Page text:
Read the passages about “Leonardo and the Thai Wai”
The Thai sign of salutation or mutual recognition is to raise both hands, joined palm to palm, lightly touching the body somewhere between the face and chest. The higher the hands are raised, the greater is the respect and courtesy conveyed. The person who is inferior in age or rank in the social scale of precedence initiates such a movement of the hands and the person receiving the salutation immediately recipocrates. The Thai salutation may be rendered while sitting, standing, walking or even lying in bed during illness. In rendering a salutation while standing to a most respected person who is sitting, one, as a decorum of good manners, will stoop r bend the head at the same time. When taking leave, the departing person will offer salute in the same manner, followed in turn by a corresponding salute of the other person. Such a salutation is called a wai in Thai, and is often seen in Thai society.
When to wai. The question of when to wai and how to wai is learnt from the days of childhood. It of childhood. It comes naturally for a Thai, but is a problem for the visitor. A waiis not only reserved for greetings and farewells, but for a manner of other reasons too. When q is receiving anything from a senior, he will raise his hands as a wai to the giver as a
Polite gesture of thanks before or after receiving it as circumstances demand.When someone is asking someone’s pardon or favor, one usually makes such a wai too. During a Buddhist sermon, monks and lay persons will sit respectfully with their hands to chest level in a wai. A group of students passing their teacher at school will come smartly to attention and wai and bow with almost military precision. On buses and in taxis passengers wai sacred places and revered statues of past kings as they pass by. Even the drivers quickly take their hands of the wheel for a quick wai to a shrine put up to protect road users.
Who to wai. The best advice to farang (westerners) in Thailand is that unless you receive a wai first, stick to the handshake with men and a polite smile with women. As you spend more time in Thailand you will soon learn some important rules:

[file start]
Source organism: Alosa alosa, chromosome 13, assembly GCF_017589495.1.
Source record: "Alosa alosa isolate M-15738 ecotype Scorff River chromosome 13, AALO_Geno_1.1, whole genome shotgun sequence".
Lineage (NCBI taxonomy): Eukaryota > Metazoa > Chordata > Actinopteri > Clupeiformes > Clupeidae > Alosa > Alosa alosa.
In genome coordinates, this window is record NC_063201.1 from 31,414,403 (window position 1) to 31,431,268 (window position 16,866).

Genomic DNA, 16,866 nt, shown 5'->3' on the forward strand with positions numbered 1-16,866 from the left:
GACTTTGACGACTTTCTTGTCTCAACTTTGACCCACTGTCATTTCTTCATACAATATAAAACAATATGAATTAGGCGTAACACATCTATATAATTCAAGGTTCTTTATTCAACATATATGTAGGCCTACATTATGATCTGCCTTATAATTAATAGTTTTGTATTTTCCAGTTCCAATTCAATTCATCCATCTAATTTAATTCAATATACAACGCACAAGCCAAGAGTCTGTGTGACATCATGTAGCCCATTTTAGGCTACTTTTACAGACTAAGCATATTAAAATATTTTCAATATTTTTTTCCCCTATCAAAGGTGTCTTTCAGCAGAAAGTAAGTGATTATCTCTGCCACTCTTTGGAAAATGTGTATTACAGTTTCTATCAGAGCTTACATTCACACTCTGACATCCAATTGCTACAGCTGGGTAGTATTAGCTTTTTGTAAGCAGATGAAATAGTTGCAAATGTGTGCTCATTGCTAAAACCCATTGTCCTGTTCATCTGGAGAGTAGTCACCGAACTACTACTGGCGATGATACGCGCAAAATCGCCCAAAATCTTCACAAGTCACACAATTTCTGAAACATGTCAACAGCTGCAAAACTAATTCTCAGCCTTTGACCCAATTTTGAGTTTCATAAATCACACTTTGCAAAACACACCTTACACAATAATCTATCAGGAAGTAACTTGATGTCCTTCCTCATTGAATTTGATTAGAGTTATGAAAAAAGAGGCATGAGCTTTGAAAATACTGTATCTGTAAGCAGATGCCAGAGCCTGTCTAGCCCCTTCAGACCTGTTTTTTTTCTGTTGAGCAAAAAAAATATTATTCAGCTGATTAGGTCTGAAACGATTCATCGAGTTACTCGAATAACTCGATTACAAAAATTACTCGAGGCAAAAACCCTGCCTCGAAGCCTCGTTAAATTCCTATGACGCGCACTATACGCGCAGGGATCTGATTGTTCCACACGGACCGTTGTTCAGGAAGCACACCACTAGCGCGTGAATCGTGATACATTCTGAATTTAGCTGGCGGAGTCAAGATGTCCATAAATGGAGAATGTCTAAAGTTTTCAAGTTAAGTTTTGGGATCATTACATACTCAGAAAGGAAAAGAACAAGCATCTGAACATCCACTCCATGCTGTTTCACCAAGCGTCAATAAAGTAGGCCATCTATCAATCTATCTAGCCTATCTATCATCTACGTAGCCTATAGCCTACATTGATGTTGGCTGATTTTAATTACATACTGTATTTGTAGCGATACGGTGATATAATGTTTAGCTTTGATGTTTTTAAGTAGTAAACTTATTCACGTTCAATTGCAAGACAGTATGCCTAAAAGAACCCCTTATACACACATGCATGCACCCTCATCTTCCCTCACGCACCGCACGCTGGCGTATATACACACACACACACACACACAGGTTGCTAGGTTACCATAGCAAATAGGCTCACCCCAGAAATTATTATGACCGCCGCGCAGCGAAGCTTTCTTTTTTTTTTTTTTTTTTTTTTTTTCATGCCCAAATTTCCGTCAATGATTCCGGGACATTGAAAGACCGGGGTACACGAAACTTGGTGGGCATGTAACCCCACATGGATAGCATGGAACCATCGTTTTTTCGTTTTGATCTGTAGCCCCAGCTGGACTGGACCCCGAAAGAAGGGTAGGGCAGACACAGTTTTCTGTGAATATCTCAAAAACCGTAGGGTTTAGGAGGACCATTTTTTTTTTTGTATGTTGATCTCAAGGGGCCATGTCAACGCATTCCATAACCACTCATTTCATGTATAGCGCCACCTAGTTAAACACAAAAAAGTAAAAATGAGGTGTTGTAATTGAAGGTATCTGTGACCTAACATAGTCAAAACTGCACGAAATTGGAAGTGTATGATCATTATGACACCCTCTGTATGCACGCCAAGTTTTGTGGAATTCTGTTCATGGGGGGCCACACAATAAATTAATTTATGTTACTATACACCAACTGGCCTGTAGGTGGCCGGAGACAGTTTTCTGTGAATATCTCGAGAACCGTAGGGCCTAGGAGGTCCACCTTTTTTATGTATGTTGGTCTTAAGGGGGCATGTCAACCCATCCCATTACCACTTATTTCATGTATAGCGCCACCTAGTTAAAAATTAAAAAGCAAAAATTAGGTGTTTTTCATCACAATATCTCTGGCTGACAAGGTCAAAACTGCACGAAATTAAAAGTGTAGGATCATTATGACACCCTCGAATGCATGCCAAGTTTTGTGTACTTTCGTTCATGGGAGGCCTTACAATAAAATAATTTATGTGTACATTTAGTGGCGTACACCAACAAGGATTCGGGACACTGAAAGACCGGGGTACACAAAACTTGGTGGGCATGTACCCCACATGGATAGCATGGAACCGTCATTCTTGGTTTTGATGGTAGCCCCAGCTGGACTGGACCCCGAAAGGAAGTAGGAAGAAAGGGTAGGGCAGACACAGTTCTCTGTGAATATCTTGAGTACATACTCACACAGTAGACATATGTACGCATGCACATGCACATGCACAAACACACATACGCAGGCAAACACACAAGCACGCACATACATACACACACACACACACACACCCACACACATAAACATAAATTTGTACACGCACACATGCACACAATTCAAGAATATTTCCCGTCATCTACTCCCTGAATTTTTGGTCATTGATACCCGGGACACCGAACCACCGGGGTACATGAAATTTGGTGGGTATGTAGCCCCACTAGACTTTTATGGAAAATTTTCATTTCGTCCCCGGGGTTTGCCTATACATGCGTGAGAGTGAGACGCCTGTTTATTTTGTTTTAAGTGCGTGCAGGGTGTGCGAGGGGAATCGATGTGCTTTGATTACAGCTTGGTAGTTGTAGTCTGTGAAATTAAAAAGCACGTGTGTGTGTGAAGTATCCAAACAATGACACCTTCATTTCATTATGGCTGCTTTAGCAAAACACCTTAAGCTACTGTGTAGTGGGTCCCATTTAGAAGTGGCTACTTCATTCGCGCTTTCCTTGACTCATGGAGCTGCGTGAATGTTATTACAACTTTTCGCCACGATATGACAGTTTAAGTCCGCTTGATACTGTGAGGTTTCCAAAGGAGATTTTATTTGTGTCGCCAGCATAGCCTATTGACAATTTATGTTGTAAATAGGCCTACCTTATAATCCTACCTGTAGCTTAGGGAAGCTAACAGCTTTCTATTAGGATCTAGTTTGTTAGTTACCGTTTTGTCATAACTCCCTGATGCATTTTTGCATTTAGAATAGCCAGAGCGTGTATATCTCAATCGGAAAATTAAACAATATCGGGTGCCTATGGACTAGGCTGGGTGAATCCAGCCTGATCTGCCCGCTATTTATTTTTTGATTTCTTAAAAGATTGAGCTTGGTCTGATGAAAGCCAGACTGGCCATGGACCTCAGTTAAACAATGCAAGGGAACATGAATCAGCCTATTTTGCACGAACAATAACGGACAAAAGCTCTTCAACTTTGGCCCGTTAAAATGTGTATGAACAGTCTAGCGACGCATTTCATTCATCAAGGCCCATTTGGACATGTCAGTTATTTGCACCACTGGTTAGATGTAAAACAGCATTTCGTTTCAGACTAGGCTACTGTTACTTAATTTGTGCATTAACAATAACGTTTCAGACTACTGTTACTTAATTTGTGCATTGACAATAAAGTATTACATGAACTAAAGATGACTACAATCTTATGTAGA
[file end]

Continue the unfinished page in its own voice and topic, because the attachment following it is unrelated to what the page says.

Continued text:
1. Do not wai servants, labourers, children and other people of an obviously lower social status than yours
2. If you receive a high wai, reply with a lower wai.
3. The safest people to wai are monks and the very old (but not if they are your servants or street vendors!).
4. The appropriate deference position is shown by lowering the head and body, not by raising the hands.
5. Remember, a wai is not a hello’. Overuse would devalue its meaning.
How to Wai Children are taught at a very early age how to show the proper respect to their seniors. They are drilled in both the home and at school to perform the wai correctly. The following pictures demonstrate how to wai correctly. For a foreigner, it is best to bring your hands up so that your thumbs are at about nose level. You might also like to bend forward slightly depending on how much respect you want to show. The picture above of Leonardo giving a wai to the press was correctly done and was much appreciated by all of.
Activity: Look at the following conversation about do’s and don’t in Thailand try to use the above information to write your own conversation.
Mr. Somphon and Ms. Supreeya. A tour guide from NU Travel Company, is assigned to pick up a group of American tourists at Chiang Mai International Airport.